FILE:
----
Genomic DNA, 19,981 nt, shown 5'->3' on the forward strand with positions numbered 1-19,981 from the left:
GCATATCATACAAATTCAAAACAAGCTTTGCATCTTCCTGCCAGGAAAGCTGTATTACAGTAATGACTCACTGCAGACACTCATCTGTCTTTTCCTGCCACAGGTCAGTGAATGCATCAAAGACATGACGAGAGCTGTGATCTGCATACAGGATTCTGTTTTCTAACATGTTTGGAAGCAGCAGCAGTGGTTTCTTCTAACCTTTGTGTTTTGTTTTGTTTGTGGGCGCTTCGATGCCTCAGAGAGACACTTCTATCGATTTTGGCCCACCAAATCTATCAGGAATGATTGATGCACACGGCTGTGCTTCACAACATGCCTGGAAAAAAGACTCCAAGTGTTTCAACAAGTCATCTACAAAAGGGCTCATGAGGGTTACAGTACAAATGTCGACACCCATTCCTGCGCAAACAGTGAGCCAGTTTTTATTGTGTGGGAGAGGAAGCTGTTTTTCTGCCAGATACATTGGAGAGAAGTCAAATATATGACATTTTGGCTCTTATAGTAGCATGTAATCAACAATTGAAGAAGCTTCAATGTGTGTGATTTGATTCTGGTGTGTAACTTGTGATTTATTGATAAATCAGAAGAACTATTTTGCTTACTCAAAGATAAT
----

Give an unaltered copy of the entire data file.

Genomic DNA, 19,981 nt, shown 5'->3' on the forward strand with positions numbered 1-19,981 from the left:
GCATATCATACAAATTCAAAACAAGCTTTGCATCTTCCTGCCAGGAAAGCTGTATTACAGTAATGACTCACTGCAGACACTCATCTGTCTTTTCCTGCCACAGGTCAGTGAATGCATCAAAGACATGACGAGAGCTGTGATCTGCATACAGGATTCTGTTTTCTAACATGTTTGGAAGCAGCAGCAGTGGTTTCTTCTAACCTTTGTGTTTTGTTTTGTTTGTGGGCGCTTCGATGCCTCAGAGAGACACTTCTATCGATTTTGGCCCACCAAATCTATCAGGAATGATTGATGCACACGGCTGTGCTTCACAACATGCCTGGAAAAAAGACTCCAAGTGTTTCAACAAGTCATCTACAAAAGGGCTCATGAGGGTTACAGTACAAATGTCGACACCCATTCCTGCGCAAACAGTGAGCCAGTTTTTATTGTGTGGGAGAGGAAGCTGTTTTTCTGCCAGATACATTGGAGAGAAGTCAAATATATGACATTTTGGCTCTTATAGTAGCATGTAATCAACAATTGAAGAAGCTTCAATGTGTGTGATTTGATTCTGGTGTGTAACTTGTGATTTATTGATAAATCAGAAGAACTATTTTGCTTACTCAAAGATAAT